the loosing of bonds,

the remission of sins,

the illumination of the soul,

the washing of regeneration,

the renewal of the Spirit,

the gift of adoption to sonship,

the garment of incorruption,

the fountain of life.

While some people think baptism is for washing away the guilt of original sin, the prayer over the water tells us the cosmic significance of baptism.  It is not just about an individual, nor is it just about the remission of sins.  Baptism is about redemption, sanctification, purification, illumination, regeneration, transformation,  revelation,  and renewal as well as being made an heir of God’s promises and kingdom.  Baptism is the beginning of the new life in Christ – we start to live at baptism.

For You have said, O Lord: “Wash and be clean; put away evil things from your souls.”  You have bestowed upon us from on high a new birth through water and the Spirit. Therefore, O Lord, manifest Yourself in this water, and grant that

he (she) who is baptized therein may be transformed;

 that he (she) may put away from himself (herself) the old man, which is corrupt through the lusts of the flesh,

and that he (she) may, in like manner, be a partaker of Your Resurrection; and having preserved the gift of Your Holy Spirit, and increased the measure of grace committed to him (her),

he (she) may receive the prize of his (her) high calling, and be numbered with the firstborn whose names are written in heaven, in You, our God and Lord, Jesus Christ.

In the prayers of baptism, we ask God to manifest Himself in the waters of baptism – the baptized have the God who is love reveal Himself to them.  We experience our life as a birth from God!  We are born again in baptism, born of God to become God’s children.  We experience Christ’s resurrection and receive the Holy Spirit in baptism. We experience the Three Persons of the Holy Trinity.

Our task in life is to live this baptism – we go out into the world to live our life and to preserve our baptismal garments.  And, as the prayers say we are to increase the grace given to us.  We are not to hide and protect the received grace from contact with the world, but rather are to increase that grace by our life in the world.  We use the gift of the Holy Spirit and the grace of baptism or we lose it.  We use it in our daily life to increase it.  This is the Christian life of loving God and neighbor.

The River Jordan and Paradise

The prayers for the Great Blessing of water entreat God to make the blessing of the Jordan be present in the water in the church font.  In the Vespers service for Theophany, 13 Old Testament Readings are proclaimed.  Four of these reading make reference to the River Jordan:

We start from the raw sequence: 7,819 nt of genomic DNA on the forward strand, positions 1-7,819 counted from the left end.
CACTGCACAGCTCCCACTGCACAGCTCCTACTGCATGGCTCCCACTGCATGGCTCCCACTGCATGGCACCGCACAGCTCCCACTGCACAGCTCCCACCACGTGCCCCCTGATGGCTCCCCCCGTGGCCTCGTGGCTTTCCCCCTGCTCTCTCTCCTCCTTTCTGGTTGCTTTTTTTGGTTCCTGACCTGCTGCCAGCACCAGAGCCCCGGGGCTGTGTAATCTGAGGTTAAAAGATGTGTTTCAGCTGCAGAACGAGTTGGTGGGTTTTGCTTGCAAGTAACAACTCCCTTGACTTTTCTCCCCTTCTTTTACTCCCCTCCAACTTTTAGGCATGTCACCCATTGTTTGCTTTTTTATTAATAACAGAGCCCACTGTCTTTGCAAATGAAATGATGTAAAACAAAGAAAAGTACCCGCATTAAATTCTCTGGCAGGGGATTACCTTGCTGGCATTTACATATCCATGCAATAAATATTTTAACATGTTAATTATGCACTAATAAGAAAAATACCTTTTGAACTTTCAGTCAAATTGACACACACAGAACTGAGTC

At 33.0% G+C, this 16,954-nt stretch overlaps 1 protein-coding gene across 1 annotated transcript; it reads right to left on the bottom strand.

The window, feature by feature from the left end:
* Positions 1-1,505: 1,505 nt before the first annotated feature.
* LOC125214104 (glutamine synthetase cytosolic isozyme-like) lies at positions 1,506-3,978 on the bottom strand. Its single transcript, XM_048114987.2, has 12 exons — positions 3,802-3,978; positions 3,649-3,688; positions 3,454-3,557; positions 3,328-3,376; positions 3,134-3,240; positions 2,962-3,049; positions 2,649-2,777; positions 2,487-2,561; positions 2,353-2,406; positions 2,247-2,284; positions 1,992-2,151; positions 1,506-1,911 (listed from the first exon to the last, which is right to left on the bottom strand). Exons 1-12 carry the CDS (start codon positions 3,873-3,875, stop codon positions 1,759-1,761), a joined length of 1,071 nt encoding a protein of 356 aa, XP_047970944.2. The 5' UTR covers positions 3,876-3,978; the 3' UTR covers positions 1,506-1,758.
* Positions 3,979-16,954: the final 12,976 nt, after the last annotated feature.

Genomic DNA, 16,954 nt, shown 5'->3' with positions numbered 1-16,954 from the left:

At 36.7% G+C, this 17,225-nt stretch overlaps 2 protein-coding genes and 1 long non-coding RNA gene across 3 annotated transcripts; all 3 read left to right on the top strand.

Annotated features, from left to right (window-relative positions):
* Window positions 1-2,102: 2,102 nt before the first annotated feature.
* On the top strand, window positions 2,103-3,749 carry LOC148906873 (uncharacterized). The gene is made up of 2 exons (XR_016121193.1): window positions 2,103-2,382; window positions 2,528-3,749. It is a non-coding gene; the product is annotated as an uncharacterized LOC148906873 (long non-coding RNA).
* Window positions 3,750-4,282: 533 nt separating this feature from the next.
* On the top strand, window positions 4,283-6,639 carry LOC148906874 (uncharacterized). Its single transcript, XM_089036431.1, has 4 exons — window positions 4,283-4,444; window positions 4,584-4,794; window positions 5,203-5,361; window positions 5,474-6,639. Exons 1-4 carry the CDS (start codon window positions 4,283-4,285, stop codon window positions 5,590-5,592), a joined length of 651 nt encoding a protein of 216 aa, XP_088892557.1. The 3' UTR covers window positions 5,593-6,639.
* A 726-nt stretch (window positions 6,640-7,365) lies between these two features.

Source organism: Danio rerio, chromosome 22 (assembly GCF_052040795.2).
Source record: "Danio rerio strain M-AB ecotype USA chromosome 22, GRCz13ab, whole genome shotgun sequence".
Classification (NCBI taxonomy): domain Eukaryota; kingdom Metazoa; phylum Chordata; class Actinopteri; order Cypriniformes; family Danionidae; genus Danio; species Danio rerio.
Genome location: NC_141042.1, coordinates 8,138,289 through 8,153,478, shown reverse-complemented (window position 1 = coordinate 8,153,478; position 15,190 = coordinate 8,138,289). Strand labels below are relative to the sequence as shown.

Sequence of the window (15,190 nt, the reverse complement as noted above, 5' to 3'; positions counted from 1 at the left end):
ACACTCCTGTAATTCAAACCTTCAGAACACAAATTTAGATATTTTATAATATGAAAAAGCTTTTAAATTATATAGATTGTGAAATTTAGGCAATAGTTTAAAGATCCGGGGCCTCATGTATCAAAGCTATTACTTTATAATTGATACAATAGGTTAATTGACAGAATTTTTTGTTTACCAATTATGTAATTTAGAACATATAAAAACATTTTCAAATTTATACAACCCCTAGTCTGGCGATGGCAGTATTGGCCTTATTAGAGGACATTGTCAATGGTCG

Joshua 3:7-8, 15-17 (the ark causes the Jordan to stop flowing, so Israel can cross to the promised land on dry ground);

4[2] Kings 2:6-14 (Elisha parts the Jordan after receiving Elijah’s mantle when he ascended into heaven);

4[2] Kings 5:9-14 (Naaman is cured by washing three times in the Jordan);

Genesis 32:1-10 (Jacob reminds God that he became a rich man after crossing the Jordan).

The Jordan River has a virtual mythical quality for Israel, and takes on a mystical purpose and meaning.  Crossing the Jordan is associated with the saving acts of God on earth – with movement that brings one closer to God and God’s Kingdom.   St. Gregory the Theologian reflects on the mystical meaning of the Jordan River.

St. Gregory then comes back to the Jordan:

‘Alone among all rivers, the Jordan received the first-fruits of sanctification and blessing, and has shed the grace of baptism over the whole world, as from a source. And these things are signs of that regeneration which is effected by Baptism’.

This is a very striking definition of a type, that it is an act truly accomplished, and signifying some future action. St Gregory then alludes to the Jordan in its relation to Paradise:

‘The Jordan is glorified because it regenerates men and makes them fit for God’s Paradise’.”

(Jean Danielou, From Shadows to Reality,p 275)

The Jordan is involved in several epiphanies of God, but in Christ’s baptism there is the Theophany of the Holy Trinity. It is Christ’s baptism that gives meaning and power to all baptisms done in Christ.  The Jordan has a mystical quality that is transferred to all who participate in it.

The Incarnation of the Word of God

You will say in that day: “I will give thanks to you, O LORD, for though you were angry with me, your anger turned away, and you did comfort me. Behold, God is my salvation; I will trust, and will not be afraid; for the LORD GOD is my strength and my song, and he has become my salvation. With joy you will draw water from the wells of salvation.”  (Isaiah 12:1-3)